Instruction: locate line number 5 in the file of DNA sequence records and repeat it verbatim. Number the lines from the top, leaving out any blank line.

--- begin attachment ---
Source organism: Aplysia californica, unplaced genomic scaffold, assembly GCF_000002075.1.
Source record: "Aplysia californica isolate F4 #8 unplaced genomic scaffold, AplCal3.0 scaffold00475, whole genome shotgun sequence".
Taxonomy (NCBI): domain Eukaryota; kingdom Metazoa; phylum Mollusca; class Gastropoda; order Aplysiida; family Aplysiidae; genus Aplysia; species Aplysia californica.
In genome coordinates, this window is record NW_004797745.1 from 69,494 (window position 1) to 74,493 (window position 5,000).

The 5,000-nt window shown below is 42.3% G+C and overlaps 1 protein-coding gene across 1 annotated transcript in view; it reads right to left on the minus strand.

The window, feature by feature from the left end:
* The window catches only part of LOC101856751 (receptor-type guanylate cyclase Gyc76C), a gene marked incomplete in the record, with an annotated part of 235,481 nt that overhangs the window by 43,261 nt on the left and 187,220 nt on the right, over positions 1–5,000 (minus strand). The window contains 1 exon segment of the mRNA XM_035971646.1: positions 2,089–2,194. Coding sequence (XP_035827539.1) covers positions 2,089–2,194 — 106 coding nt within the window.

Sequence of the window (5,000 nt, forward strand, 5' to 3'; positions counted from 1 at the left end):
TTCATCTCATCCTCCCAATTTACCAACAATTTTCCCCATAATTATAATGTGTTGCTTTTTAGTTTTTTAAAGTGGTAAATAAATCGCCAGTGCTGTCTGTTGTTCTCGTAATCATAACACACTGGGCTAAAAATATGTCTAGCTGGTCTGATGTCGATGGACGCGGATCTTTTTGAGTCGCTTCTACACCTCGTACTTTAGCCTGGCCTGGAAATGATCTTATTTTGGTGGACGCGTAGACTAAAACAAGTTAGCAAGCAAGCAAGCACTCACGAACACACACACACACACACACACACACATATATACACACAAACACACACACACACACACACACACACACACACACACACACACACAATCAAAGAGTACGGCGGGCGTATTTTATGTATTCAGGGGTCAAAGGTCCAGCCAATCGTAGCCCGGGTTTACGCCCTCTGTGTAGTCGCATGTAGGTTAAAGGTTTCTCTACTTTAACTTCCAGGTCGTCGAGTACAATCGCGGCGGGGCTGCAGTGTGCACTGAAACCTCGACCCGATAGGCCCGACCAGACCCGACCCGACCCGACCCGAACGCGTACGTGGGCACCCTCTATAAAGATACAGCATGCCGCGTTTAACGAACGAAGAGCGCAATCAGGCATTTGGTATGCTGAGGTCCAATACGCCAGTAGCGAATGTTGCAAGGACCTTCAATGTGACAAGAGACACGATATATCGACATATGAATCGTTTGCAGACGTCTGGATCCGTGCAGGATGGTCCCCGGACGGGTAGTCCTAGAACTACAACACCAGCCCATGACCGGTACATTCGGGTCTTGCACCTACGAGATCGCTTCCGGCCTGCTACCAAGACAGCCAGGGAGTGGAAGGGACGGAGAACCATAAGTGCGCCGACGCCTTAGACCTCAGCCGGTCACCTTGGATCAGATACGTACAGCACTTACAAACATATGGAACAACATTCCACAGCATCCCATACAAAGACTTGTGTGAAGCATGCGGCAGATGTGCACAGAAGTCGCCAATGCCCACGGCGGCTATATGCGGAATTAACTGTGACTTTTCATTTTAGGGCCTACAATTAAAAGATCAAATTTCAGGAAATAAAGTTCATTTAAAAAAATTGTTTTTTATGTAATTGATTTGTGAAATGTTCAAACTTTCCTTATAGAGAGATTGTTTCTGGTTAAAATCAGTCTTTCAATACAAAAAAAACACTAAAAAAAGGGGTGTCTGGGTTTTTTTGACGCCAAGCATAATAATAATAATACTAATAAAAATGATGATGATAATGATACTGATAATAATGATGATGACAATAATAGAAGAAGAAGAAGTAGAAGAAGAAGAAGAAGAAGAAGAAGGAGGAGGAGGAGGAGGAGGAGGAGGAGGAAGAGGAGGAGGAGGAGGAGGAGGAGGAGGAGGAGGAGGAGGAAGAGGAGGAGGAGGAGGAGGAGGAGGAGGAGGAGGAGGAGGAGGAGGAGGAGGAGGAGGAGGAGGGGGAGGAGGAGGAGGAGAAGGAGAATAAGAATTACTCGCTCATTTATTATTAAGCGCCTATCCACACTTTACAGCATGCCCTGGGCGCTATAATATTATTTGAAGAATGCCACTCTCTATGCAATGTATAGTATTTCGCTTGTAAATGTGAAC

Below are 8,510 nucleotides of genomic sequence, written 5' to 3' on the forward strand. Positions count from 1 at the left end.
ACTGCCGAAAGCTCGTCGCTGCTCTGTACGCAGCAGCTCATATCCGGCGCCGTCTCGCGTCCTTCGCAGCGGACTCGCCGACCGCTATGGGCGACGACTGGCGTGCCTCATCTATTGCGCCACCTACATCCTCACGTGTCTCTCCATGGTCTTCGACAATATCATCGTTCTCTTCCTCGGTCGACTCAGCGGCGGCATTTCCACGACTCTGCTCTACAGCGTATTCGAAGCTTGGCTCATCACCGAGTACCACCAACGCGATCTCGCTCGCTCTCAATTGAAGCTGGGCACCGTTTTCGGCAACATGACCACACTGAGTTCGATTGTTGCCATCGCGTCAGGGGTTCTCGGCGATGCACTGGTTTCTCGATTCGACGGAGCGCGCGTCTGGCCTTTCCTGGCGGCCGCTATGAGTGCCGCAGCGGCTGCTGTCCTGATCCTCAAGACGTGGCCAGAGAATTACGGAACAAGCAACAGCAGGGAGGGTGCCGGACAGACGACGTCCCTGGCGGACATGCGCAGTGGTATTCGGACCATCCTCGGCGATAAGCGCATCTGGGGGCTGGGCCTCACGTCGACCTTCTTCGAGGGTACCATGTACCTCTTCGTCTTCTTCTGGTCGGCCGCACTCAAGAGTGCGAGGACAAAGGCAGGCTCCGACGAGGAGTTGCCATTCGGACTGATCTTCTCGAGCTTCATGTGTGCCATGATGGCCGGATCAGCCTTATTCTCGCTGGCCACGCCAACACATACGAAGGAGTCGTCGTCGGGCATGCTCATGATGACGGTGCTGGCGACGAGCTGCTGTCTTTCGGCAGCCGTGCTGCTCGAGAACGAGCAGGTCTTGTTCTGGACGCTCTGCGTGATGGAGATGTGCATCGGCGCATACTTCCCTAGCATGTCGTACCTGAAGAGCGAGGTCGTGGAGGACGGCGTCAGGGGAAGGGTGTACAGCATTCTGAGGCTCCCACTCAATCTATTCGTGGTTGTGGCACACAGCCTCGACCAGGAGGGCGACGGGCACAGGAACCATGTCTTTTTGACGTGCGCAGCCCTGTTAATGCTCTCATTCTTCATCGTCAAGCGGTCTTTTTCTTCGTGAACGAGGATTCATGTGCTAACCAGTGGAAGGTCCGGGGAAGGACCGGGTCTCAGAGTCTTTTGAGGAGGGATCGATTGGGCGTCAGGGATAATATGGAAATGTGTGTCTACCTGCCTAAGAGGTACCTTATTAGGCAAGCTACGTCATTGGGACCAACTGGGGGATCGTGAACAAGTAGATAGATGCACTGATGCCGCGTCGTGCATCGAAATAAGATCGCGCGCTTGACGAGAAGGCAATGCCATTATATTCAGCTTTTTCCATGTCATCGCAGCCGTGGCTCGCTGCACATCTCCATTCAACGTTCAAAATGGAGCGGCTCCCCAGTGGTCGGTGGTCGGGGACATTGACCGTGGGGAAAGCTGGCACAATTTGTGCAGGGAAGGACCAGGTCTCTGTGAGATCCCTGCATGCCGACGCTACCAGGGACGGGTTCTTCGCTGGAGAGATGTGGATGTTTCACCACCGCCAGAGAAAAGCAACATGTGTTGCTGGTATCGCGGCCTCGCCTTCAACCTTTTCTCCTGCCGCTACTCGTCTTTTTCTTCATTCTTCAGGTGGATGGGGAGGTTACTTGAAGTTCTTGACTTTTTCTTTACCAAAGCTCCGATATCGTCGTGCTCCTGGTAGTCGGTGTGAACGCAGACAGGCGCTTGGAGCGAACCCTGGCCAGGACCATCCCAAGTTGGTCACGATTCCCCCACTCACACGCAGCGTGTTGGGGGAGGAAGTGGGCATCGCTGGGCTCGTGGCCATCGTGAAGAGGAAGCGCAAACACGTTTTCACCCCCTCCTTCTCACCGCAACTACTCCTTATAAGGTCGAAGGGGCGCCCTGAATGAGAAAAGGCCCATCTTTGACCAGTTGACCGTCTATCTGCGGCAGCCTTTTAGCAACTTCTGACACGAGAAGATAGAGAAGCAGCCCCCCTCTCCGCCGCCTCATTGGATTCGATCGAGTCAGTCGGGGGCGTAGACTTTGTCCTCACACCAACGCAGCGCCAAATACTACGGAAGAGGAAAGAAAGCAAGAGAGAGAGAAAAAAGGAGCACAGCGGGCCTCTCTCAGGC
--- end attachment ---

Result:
The 5,000-nt window shown below is 42.3% G+C and overlaps 1 protein-coding gene across 1 annotated transcript in view; it reads right to left on the minus strand.